Tag Archives: unions

The cost disease and the privatization of government services

Many US municipalities are facing budget problems (see here, here, and here). The real cost of providing traditional public services like police, fire protection, and education is increasing, often at a rate that exceeds revenue growth. The graph below shows the real per-capita expenditure increase in five US cities from 1951 to 2006. (Data are from the census file IndFin_1967-2012.zip and are adjusted for inflation using the US GDP chained price index.)

real per cap spend

In 1951 none of the cities were spending more than $1,000 per person. In 2006 every city was spending well over that amount, with Buffalo spending almost $5,000 per person. Even Fresno, which had the smallest increase, increased per capita spending from $480 to $1,461 – an increase of 204%. Expenditure growth that exceeds revenue growth leads to budget deficits and can eventually result in cuts in services. Economist William Baumol attributes city spending growth to what is known as the “cost disease”.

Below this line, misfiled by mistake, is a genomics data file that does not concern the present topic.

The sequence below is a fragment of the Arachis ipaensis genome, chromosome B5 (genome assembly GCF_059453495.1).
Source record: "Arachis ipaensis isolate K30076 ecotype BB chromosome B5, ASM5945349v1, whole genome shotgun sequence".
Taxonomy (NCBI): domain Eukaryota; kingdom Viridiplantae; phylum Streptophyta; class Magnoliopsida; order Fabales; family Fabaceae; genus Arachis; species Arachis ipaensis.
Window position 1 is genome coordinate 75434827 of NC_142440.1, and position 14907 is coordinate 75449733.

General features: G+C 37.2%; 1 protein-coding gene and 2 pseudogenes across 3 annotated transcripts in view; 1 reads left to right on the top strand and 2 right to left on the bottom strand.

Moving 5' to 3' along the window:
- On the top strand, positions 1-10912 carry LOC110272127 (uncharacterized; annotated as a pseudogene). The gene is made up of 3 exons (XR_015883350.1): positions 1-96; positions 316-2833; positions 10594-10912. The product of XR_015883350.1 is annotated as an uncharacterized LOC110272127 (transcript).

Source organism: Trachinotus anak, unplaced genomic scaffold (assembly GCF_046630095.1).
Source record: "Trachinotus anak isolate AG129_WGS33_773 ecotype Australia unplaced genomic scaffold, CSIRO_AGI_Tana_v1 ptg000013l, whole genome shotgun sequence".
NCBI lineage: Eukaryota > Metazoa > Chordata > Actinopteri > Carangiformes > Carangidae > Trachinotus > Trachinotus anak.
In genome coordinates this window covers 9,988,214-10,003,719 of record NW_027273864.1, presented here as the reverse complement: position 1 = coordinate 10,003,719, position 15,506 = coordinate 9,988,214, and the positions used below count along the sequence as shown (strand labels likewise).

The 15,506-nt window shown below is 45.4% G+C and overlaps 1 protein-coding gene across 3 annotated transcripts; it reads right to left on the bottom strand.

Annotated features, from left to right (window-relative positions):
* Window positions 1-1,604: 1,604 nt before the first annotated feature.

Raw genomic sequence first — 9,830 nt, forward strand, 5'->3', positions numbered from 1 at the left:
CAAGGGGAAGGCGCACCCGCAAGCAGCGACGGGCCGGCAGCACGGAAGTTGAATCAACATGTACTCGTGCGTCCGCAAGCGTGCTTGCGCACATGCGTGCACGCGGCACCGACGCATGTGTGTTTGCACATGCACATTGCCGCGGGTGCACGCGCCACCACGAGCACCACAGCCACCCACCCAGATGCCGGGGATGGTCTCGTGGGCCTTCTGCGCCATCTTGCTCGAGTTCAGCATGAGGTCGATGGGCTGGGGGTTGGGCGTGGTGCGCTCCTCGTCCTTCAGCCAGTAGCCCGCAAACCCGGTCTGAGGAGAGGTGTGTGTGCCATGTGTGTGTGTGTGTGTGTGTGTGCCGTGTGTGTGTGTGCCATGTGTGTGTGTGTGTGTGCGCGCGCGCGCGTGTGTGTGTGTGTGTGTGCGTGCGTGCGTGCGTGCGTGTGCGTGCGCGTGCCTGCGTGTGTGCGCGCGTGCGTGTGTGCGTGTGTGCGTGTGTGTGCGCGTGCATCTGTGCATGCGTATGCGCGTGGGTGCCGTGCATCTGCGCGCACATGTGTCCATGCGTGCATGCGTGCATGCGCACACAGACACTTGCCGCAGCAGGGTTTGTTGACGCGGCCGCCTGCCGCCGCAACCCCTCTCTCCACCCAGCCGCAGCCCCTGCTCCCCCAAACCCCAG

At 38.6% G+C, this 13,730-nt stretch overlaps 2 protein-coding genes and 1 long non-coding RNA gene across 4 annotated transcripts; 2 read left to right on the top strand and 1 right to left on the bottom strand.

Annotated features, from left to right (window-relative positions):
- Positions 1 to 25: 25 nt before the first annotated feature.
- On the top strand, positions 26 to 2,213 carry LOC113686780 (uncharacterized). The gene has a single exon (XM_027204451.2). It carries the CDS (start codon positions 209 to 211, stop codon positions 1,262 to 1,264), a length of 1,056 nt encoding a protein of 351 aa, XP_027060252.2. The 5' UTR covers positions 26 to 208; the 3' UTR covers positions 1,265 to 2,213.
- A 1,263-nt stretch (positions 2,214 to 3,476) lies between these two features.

In his 1967 paper, Baumol argues that municipalities will face rising costs of providing “public” goods and services over time as the relative productivity of labor declines in the industries controlled by local governments versus those of the private sector. As labor in the private sector becomes more productive over time due to increases in capital, wages will increase. Goods and services traditionally supplied by local governments such as police, fire protection, and education have not experienced similar increases in capital or productivity. K-12 education is a particularly good example of stagnation – a teacher from the 1950s would not confront much of a learning curve if they had to teach in a 21st century classroom. However, in order to attract competent and productive teachers, for example, local governments must increase wages to levels that are competitive with the wages that teachers could earn in the private sector. When this occurs, teacher’s wages increase even though their productivity does not. As a result, cities end up paying more money for the same amount of work. Baumol sums up the effect: